Metatarsalgia is a blanket term for all forefoot pain which affects the bones connecting the mid-foot to the toes and may include, stress fractures, neuroma (nerve damage), arthritis, gout, bunions, hammer toes and pain from joints across the ball of the foot.
Morton’s Neuroma, aka Morton’s Neuralgia and Morton’s Metatarsalgia, is a benign neuroma of an intermetatarsal plantar nerve, most commonly of the third and fourth intermetatarsal spaces.
Symptoms include pain on weight bearing, frequently after only a short time. The pain is felt as a shooting pain affecting the adjacent halves of the two toes. Burning, numbness and paresthesia (pins and needles) may also be experienced. The pain is due to pressure on the enlarged section of nerve where it passes between the metatarsal heads and is squeezed between them.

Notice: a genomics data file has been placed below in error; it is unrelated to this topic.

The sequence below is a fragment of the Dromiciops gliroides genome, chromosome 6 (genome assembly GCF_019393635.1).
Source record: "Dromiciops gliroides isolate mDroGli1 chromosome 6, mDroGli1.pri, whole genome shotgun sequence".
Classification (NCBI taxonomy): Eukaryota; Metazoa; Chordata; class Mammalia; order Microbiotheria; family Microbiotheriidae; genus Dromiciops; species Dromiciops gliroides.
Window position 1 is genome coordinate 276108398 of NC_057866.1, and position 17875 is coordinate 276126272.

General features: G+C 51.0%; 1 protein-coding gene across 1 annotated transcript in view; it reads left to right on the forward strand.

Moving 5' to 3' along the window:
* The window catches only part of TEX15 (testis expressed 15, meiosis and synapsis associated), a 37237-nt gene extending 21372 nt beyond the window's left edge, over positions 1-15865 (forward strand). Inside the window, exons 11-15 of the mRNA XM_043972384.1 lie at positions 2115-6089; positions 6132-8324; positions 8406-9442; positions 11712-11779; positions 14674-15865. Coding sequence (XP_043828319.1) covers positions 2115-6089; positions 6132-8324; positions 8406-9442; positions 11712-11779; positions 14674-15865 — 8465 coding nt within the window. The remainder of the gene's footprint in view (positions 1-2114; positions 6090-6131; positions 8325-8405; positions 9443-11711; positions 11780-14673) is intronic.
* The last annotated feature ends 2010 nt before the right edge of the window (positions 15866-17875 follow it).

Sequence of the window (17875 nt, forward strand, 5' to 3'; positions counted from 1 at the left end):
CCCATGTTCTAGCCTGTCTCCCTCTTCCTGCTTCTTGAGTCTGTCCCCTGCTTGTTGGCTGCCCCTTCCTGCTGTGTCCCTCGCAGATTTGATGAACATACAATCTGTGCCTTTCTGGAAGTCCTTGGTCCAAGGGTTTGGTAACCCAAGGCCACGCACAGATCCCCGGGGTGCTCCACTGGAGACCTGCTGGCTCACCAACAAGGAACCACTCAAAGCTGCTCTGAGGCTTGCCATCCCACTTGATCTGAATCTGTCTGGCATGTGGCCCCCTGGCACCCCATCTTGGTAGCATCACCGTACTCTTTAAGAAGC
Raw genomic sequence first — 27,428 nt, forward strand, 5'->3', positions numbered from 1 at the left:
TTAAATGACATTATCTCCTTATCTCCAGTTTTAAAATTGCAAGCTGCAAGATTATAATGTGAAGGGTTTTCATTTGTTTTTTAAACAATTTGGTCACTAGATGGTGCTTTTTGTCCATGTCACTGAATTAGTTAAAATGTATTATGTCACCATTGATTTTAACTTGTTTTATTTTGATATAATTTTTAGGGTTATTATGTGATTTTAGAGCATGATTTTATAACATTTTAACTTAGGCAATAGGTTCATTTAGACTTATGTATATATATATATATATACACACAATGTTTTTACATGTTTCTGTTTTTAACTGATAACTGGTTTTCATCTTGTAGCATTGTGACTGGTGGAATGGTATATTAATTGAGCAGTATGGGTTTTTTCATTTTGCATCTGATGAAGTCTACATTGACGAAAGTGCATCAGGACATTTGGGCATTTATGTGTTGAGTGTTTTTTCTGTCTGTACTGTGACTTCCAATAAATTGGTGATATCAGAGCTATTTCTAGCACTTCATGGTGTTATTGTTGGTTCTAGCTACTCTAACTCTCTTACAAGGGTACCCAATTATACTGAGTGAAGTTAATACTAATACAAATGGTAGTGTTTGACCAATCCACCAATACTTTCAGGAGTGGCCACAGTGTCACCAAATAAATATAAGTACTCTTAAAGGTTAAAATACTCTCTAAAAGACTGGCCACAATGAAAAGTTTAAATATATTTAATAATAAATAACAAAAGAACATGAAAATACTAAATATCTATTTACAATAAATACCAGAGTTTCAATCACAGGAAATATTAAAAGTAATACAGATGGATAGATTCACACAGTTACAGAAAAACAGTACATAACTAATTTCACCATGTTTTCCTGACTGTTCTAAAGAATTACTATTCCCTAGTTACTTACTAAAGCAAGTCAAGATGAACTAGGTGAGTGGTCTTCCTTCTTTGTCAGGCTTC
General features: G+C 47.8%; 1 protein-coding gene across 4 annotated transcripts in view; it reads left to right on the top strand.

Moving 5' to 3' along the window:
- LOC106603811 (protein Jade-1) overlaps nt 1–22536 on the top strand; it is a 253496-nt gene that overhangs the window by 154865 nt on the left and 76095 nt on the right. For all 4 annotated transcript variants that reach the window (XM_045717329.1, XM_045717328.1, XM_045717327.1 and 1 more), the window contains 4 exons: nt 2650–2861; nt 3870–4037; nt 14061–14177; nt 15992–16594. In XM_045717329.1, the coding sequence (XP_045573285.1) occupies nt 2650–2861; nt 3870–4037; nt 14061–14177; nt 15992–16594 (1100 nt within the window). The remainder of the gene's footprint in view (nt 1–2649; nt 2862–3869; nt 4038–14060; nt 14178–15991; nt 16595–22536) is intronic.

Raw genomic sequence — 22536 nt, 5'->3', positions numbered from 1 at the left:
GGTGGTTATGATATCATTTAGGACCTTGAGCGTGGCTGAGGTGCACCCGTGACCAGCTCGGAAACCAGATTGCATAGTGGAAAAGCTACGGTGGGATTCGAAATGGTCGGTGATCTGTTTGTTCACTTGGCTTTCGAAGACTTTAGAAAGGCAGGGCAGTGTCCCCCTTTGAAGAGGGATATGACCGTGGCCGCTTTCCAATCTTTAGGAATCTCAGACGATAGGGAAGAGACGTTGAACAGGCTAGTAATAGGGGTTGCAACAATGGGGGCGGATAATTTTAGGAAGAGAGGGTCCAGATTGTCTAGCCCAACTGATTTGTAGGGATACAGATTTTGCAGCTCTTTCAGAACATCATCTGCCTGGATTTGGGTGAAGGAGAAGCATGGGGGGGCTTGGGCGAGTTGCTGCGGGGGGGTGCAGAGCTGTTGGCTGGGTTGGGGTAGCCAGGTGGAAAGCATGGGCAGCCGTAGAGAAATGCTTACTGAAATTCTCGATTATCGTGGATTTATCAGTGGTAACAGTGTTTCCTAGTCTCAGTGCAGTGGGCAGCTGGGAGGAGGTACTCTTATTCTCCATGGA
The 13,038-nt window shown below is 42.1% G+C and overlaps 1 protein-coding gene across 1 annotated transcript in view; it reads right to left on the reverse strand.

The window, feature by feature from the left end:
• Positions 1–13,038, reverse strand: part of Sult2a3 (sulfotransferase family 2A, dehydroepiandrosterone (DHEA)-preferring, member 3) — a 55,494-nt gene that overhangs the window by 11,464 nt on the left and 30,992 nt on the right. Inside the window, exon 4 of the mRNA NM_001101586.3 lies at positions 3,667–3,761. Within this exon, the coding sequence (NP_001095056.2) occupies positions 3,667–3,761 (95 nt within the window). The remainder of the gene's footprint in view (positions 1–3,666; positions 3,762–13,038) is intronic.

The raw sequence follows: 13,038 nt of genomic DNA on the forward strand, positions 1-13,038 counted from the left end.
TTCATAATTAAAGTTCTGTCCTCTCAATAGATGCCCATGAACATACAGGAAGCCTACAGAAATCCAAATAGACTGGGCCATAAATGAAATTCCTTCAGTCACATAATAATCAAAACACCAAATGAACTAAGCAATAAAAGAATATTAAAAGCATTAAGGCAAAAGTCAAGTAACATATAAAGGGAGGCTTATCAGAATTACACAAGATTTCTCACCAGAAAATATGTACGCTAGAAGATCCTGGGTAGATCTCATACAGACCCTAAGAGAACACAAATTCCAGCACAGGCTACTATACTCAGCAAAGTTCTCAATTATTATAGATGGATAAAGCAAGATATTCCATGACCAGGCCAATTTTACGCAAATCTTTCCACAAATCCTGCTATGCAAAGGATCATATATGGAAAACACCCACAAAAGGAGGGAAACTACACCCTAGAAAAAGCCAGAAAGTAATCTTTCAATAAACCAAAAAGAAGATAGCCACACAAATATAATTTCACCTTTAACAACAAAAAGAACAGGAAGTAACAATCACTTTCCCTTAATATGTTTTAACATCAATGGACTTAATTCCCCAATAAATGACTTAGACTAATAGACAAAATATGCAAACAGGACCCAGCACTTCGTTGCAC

The main cause of Morton’s Neuroma is “ill fitting” footwear, usually slip-on shoes. Orthoses and corticosteroid injections are widely used to treat this condition. If surgical intervention is required (neurectomy) it involves removing the affected piece of nerve tissue.
Also known as avascular necrosis, Freiburg’s Infarction is a condition where progressive degeneration of the head of the metatarsal bone (usually the second toe) results in foot pain.
The condition is more common in females, with the main treatment being to remove stress from the area usually by way of orthoses and a reduction in physical activity.